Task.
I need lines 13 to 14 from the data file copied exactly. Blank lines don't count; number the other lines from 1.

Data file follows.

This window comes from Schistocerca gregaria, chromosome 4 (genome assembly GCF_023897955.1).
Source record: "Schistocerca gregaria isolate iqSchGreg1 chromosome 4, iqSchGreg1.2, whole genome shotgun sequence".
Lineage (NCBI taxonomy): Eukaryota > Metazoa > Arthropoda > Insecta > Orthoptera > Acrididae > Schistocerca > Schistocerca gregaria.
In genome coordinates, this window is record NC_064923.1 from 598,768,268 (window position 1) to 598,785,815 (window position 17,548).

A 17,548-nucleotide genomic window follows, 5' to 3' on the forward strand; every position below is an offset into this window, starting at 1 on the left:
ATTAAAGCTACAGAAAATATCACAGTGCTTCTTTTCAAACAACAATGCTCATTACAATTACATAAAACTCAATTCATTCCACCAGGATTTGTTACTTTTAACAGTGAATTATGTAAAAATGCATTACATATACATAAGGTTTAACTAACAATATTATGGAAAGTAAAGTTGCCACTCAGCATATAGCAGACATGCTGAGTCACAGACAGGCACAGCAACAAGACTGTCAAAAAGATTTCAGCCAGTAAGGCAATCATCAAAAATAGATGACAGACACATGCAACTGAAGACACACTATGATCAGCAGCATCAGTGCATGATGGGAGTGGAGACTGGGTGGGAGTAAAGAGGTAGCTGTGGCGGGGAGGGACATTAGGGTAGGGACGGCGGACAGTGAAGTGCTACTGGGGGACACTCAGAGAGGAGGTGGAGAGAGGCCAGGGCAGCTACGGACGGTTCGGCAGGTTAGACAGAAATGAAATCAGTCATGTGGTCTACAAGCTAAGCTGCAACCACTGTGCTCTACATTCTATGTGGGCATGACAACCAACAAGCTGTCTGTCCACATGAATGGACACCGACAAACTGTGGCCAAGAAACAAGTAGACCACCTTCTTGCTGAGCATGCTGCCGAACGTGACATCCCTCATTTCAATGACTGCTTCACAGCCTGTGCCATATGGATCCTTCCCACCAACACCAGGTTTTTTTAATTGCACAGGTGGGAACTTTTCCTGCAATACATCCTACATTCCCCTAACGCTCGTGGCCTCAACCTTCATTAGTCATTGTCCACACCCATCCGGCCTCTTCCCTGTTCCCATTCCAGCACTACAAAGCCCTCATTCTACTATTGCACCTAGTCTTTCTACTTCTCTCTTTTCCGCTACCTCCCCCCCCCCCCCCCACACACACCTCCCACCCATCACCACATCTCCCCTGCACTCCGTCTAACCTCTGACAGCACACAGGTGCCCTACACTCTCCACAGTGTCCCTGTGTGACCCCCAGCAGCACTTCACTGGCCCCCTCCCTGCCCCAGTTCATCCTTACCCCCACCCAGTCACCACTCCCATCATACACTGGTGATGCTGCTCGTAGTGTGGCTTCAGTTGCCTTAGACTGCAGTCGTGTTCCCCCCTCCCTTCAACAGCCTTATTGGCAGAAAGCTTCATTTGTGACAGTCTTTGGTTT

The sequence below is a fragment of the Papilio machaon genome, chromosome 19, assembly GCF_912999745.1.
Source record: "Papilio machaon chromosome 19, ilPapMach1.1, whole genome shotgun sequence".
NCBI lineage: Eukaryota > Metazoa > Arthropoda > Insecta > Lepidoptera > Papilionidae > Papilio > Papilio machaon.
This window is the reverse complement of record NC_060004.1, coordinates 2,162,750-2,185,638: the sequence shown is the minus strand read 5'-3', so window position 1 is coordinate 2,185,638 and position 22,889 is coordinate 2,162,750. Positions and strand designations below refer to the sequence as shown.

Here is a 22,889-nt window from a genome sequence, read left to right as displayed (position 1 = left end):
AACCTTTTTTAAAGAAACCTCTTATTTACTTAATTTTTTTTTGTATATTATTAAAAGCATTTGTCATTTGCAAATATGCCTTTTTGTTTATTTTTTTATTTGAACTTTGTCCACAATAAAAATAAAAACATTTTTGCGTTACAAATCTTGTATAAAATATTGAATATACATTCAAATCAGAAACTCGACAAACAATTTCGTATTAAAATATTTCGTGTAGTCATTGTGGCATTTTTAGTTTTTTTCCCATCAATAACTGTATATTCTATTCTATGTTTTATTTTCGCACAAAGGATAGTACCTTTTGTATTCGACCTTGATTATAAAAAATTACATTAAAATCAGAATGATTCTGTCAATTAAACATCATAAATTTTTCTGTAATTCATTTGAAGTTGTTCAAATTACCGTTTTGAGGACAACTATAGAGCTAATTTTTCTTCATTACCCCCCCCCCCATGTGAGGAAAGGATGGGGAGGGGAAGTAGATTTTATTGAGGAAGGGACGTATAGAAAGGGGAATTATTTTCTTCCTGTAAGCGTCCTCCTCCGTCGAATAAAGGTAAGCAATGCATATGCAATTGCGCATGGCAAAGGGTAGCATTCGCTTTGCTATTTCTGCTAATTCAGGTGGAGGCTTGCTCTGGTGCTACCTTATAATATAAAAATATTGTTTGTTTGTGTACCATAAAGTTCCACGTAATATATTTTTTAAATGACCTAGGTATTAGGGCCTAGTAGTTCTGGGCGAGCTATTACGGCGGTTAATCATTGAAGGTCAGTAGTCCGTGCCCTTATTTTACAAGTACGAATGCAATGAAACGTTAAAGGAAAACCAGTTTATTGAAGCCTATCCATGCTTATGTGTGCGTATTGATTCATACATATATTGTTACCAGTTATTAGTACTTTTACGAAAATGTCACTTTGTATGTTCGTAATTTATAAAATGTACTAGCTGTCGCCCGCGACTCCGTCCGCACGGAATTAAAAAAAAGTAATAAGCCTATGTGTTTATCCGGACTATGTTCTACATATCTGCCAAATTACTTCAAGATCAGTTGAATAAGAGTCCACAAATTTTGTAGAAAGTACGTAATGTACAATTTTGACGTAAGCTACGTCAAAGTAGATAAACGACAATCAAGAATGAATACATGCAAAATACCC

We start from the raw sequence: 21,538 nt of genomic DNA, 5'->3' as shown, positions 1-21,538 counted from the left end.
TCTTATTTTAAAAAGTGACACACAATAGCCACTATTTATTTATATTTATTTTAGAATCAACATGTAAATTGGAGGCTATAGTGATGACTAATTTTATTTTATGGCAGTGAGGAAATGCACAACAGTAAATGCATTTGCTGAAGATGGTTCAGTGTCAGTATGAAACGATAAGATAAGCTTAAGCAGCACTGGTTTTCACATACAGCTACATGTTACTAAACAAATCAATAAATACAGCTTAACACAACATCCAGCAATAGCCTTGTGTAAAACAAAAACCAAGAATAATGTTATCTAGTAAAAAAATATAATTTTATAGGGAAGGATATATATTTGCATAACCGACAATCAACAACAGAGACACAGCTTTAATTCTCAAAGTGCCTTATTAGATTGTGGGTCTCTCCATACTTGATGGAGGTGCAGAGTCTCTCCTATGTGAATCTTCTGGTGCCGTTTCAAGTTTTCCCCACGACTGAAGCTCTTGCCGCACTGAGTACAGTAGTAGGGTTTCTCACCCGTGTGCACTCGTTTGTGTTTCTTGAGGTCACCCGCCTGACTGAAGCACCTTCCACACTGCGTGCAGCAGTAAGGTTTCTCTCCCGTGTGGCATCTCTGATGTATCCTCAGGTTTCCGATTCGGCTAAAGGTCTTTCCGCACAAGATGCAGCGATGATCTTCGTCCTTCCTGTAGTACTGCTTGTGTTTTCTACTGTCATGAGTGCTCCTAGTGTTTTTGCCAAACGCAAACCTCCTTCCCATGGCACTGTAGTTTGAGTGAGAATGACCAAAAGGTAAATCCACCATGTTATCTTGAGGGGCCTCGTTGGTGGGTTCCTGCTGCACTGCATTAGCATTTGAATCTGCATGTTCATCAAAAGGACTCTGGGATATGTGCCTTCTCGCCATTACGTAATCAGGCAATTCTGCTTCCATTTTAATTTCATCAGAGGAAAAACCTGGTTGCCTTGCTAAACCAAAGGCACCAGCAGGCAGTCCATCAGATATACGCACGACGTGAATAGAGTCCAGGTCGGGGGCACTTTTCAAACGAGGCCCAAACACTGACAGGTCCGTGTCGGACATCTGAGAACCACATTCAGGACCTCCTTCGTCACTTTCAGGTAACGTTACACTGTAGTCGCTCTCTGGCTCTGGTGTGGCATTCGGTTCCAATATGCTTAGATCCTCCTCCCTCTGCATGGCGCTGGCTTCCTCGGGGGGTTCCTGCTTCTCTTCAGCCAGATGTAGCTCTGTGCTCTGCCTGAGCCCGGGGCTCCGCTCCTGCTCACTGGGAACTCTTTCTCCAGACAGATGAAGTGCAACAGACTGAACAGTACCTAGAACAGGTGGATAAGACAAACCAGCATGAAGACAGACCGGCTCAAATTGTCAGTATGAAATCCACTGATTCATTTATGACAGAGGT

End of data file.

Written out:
We start from the raw sequence: 21,538 nt of genomic DNA, 5'->3' as shown, positions 1-21,538 counted from the left end.
TCTTATTTTAAAAAGTGACACACAATAGCCACTATTTATTTATATTTATTTTAGAATCAACATGTAAATTGGAGGCTATAGTGATGACTAATTTTATTTTATGGCAGTGAGGAAATGCACAACAGTAAATGCATTTGCTGAAGATGGTTCAGTGTCAGTATGAAACGATAAGATAAGCTTAAGCAGCACTGGTTTTCACATACAGCTACATGTTACTAAACAAATCAATAAATACAGCTTAACACAACATCCAGCAATAGCCTTGTGTAAAACAAAAACCAAGAATAATGTTATCTAGTAAAAAAATATAATTTTATAGGGAAGGATATATATTTGCATAACCGACAATCAACAACAGAGACACAGCTTTAATTCTCAAAGTGCCTTATTAGATTGTGGGTCTCTCCATACTTGATGGAGGTGCAGAGTCTCTCCTATGTGAATCTTCTGGTGCCGTTTCAAGTTTTCCCCACGACTGAAGCTCTTGCCGCACTGAGTACAGTAGTAGGGTTTCTCACCCGTGTGCACTCGTTTGTGTTTCTTGAGGTCACCCGCCTGACTGAAGCACCTTCCACACTGCGTGCAGCAGTAAGGTTTCTCTCCCGTGTGGCATCTCTGATGTATCCTCAGGTTTCCGATTCGGCTAAAGGTCTTTCCGCACAAGATGCAGCGATGATCTTCGTCCTTCCTGTAGTACTGCTTGTGTTTTCTACTGTCATGAGTGCTCCTAGTGTTTTTGCCAAACGCAAACCTCCTTCCCATGGCACTGTAGTTTGAGTGAGAATGACCAAAAGGTAAATCCACCATGTTATCTTGAGGGGCCTCGTTGGTGGGTTCCTGCTGCACTGCATTAGCATTTGAATCTGCATGTTCATCAAAAGGACTCTGGGATATGTGCCTTCTCGCCATTACGTAATCAGGCAATTCTGCTTCCATTTTAATTTCATCAGAGGAAAAACCTGGTTGCCTTGCTAAACCAAAGGCACCAGCAGGCAGTCCATCAGATATACGCACGACGTGAATAGAGTCCAGGTCGGGGGCACTTTTCAAACGAGGCCCAAACACTGACAGGTCCGTGTCGGACATCTGAGAACCACATTCAGGACCTCCTTCGTCACTTTCAGGTAACGTTACACTGTAGTCGCTCTCTGGCTCTGGTGTGGCATTCGGTTCCAATATGCTTAGATCCTCCTCCCTCTGCATGGCGCTGGCTTCCTCGGGGGGTTCCTGCTTCTCTTCAGCCAGATGTAGCTCTGTGCTCTGCCTGAGCCCGGGGCTCCGCTCCTGCTCACTGGGAACTCTTTCTCCAGACAGATGAAGTGCAACAGACTGAACAGTACCTAGAACAGGTGGATAAGACAAACCAGCATGAAGACAGACCGGCTCAAATTGTCAGTATGAAATCCACTGATTCATTTATGACAGAGGT